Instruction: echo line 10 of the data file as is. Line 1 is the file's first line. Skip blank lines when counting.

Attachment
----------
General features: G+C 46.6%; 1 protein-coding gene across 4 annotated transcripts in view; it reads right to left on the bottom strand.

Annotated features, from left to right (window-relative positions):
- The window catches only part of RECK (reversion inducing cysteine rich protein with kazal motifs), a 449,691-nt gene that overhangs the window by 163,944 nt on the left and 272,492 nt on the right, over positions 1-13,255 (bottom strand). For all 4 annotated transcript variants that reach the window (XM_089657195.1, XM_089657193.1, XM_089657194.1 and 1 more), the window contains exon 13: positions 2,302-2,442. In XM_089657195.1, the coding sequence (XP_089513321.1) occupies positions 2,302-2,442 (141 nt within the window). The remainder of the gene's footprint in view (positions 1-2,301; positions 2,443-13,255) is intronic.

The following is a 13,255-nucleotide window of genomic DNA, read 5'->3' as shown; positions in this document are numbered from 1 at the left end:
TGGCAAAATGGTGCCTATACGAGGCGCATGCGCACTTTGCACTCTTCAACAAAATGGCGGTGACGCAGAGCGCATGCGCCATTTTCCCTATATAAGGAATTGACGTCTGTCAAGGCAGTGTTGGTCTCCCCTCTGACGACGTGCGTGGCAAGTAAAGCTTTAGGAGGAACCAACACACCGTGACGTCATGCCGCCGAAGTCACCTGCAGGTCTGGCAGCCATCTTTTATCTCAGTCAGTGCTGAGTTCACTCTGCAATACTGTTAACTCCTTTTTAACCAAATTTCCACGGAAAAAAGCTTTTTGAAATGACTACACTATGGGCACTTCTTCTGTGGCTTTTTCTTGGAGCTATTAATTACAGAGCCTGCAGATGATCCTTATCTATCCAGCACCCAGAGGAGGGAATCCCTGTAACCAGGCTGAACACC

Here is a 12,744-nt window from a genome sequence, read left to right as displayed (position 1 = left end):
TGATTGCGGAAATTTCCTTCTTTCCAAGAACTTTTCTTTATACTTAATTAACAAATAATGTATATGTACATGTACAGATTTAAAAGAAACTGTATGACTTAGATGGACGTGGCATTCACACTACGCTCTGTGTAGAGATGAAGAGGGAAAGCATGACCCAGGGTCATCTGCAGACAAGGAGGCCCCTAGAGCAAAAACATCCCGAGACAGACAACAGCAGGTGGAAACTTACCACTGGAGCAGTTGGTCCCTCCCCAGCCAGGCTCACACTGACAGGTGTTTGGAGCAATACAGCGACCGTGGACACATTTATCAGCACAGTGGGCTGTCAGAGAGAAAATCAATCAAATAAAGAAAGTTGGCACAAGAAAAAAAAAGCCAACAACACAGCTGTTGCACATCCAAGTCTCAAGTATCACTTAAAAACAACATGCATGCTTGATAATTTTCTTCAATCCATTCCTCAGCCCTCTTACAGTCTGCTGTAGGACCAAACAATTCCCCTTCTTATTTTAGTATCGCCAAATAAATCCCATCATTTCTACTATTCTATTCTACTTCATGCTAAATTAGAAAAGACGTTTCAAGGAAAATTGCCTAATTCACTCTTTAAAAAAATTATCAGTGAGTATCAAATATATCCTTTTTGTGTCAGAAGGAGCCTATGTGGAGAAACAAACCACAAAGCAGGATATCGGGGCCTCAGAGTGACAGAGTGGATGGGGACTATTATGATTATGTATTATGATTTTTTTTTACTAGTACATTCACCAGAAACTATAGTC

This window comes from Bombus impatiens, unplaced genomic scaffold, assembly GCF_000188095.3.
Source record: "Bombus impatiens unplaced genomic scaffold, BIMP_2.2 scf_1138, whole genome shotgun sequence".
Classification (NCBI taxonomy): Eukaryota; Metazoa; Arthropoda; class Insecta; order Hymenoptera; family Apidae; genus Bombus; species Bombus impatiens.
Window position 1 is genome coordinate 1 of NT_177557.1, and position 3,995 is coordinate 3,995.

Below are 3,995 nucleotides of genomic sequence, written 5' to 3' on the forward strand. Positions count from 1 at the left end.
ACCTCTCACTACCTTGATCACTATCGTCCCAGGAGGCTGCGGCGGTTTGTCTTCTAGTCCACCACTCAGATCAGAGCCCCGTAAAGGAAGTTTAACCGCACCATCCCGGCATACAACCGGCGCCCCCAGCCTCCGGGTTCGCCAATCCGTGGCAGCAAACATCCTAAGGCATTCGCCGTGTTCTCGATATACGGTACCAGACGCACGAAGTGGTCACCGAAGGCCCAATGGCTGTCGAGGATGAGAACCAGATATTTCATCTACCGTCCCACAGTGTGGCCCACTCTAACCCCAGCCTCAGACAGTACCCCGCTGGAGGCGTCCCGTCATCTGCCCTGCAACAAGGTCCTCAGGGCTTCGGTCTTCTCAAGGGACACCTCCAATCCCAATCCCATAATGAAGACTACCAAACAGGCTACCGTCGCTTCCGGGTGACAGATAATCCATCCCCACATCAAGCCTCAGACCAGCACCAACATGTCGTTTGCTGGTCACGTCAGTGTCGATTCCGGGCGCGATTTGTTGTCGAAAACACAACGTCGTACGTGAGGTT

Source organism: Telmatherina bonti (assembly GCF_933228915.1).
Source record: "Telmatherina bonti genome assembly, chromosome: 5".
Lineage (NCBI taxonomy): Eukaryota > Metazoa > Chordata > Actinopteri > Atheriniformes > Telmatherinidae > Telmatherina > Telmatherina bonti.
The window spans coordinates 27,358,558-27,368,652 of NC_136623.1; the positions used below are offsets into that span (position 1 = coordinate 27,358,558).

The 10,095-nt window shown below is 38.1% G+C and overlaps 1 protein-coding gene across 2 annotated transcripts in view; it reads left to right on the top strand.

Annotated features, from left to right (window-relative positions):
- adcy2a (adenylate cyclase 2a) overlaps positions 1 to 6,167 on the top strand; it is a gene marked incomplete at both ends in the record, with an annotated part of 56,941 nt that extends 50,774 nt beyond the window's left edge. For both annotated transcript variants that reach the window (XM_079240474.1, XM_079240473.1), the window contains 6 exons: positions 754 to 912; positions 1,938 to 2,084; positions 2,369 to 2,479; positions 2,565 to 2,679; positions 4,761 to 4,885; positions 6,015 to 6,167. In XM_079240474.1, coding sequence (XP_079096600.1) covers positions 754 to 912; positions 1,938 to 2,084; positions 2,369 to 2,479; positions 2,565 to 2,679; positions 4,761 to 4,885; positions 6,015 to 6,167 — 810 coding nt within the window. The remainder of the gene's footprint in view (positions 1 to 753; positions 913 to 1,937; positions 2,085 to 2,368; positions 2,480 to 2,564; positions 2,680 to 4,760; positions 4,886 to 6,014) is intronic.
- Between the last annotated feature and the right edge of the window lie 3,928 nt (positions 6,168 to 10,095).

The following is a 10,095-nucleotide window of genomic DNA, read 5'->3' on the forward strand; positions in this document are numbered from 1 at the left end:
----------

Classification (NCBI taxonomy): Eukaryota; Metazoa; Arthropoda; class Insecta; order Hymenoptera; family Apidae; genus Bombus; species Bombus impatiens.